Tuesday, November 1, 2011

With loaded dice, why wouldn't you roll them?

The stock markets took a big dive for the second day, dragged down by bank stocks based on their exposure to Euro bonds, or perhaps on the fact that they aren‘t really viable businesses but simply bonus generators for the people who run them. The panic started after the bankruptcy filing of MF Global, an investment bank run by former NJ Gov Jon Corzine. It appears the bank’s problems may have started when the former Goldman Sachs CEO went short in a big way on US Treasuries (betting that the downgrade would drive up interest rates, it did the opposite) He also bet heavily on Euro bonds and lately MF Global couldn’t meet margin requirements as they were leveraged 40 to 1.

There are reports that 100s of millions, perhaps a billion in customer funds are missing, perhaps from trying to cover margin calls. It’s not clear if in fact what they did is a crime in the age of decriminalization for Wall Street hoodlums. Stealing from the poor and giving to the rich has been the law of the land since Reagan made it trendy. Of course they were stealing from the not so poor, so it could go either way. Bernie Madoff has dibs on the top bunk.

MF Global was a small player compared to the big zombie banks. The biggest bank, JP Morgan has exposure to 85 trillion in derivatives and in order for holders of their bonds to insure them they are paying through the nose. Last week they sold one billion in bonds with the spread over Treasuries of 335 basis points or 3.35% over the rather low interest that Treasuries pay. This was a big improvement from a few weeks ago when the spread was 675 bp. This sounds wonkish but it just means that people are catching on to the banking collapse and are trying to make money in the short run.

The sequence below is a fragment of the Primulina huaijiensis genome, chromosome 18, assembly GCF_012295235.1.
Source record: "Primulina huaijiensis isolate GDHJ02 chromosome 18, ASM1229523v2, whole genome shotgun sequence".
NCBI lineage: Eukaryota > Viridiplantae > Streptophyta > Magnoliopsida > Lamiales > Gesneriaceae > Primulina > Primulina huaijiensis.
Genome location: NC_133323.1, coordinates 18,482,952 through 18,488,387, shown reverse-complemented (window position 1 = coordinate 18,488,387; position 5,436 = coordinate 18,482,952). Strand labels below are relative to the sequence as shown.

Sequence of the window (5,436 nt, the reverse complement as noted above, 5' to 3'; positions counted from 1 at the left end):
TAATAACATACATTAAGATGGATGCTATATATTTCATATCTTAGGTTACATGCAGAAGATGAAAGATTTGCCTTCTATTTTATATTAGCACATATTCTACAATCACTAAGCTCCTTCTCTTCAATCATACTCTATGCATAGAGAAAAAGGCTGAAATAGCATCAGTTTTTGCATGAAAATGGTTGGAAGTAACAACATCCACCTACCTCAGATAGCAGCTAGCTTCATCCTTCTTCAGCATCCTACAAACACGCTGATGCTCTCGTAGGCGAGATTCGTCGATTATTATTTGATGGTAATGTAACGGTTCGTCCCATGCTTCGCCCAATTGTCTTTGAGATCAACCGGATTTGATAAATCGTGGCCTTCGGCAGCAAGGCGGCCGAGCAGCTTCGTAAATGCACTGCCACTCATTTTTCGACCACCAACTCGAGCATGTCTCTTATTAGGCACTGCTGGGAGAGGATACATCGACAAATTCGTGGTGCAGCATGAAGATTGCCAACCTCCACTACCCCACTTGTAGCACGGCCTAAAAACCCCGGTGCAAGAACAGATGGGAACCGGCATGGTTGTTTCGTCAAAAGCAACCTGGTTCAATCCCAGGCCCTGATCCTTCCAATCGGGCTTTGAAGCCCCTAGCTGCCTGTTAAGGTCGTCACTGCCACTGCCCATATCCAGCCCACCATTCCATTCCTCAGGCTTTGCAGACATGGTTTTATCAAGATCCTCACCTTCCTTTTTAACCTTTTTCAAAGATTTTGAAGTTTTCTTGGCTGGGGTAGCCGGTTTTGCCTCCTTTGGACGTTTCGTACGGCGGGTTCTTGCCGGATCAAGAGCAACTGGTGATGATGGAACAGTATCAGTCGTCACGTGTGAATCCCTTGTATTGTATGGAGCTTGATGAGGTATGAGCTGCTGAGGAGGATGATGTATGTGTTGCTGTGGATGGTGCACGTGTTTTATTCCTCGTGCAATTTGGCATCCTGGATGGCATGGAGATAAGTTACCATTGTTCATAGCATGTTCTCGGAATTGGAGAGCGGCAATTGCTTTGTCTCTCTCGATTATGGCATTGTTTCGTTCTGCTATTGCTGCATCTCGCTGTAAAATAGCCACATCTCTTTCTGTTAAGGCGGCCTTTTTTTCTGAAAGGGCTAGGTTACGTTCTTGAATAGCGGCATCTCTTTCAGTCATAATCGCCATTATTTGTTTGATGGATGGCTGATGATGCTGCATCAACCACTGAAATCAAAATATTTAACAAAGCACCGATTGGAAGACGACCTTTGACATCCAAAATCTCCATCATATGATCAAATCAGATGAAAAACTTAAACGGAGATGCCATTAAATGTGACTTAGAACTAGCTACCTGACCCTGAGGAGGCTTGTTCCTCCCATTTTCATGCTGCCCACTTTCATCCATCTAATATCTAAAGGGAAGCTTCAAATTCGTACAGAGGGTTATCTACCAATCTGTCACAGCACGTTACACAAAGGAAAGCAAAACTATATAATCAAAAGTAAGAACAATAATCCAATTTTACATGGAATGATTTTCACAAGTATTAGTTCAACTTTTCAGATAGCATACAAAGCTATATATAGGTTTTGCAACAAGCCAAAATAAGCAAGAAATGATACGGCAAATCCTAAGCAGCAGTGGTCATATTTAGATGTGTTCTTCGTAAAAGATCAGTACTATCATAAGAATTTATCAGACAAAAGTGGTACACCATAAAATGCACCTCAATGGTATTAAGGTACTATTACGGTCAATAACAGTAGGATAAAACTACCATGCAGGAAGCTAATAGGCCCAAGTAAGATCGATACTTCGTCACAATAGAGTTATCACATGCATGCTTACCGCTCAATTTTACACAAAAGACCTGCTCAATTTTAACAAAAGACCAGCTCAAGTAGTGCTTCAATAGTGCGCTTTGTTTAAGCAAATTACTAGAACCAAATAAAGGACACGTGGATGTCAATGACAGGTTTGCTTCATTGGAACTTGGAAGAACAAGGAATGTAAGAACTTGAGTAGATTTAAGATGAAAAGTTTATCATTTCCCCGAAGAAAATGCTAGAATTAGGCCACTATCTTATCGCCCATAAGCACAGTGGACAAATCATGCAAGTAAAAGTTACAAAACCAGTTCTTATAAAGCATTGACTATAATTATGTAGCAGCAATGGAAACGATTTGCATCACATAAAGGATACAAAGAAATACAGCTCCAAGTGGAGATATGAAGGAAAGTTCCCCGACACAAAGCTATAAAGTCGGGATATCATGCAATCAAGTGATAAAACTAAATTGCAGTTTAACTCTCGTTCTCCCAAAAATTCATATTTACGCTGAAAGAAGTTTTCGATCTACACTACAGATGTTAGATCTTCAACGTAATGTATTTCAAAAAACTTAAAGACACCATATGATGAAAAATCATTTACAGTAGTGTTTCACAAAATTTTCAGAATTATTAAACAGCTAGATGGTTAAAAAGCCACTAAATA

As it becomes more apparent that all of these banks are really the walking dead, the interest rates they must pay is likely to increase sharply. At some point it becomes impossible for them to do business and it’s bail out time again. As the tide goes out then still more ponzi schemes will be left flopping on the beach.

Italy is being caught in a tight spot even though their economy is really quite strong. They are paying a six percent spread over German bonds and this is not sustainable. The Eurozone has put itself in a self fulfilling death spiral, as more countries become unable reissue debt at a rate they can pay, the disease starts to spread. The problem is that the European Central Bank doesn’t seem to understand basic economics or know anything about the traditional function of central banks.

The ECB is repeating the same mistakes the Federal Reserve made between 1926 and 1933, and you know where that led. It strains credulity however that in either case, then or now, that these big bankers don’t know what they are doing. These banking principles are hundreds of years old and to do the opposite suggests they want the outcome that will certainly follow their failure to act.

The Greek PM wants to hold a public referendum on the bailout/austerity deal in January and this will certainly fail. The uncertainty between now and then is bad news in itself. All of these problems could be fixed by the masters of the universe who caused them but that’s the reason they won‘t be.

It seems incredible that that the bankers would go down this path given the suffering and death toll involved in such a course. For the one percent however, it’s business as usual as they’ve always killed people to get what they want. The only difference is the unprecedented scale, and the pay off is so huge they can’t pass it up. It’s not everyday you get to roll the dice to take over an entire planet, and they have loaded the dice to only roll their number. www.prairie2.com

0 comments: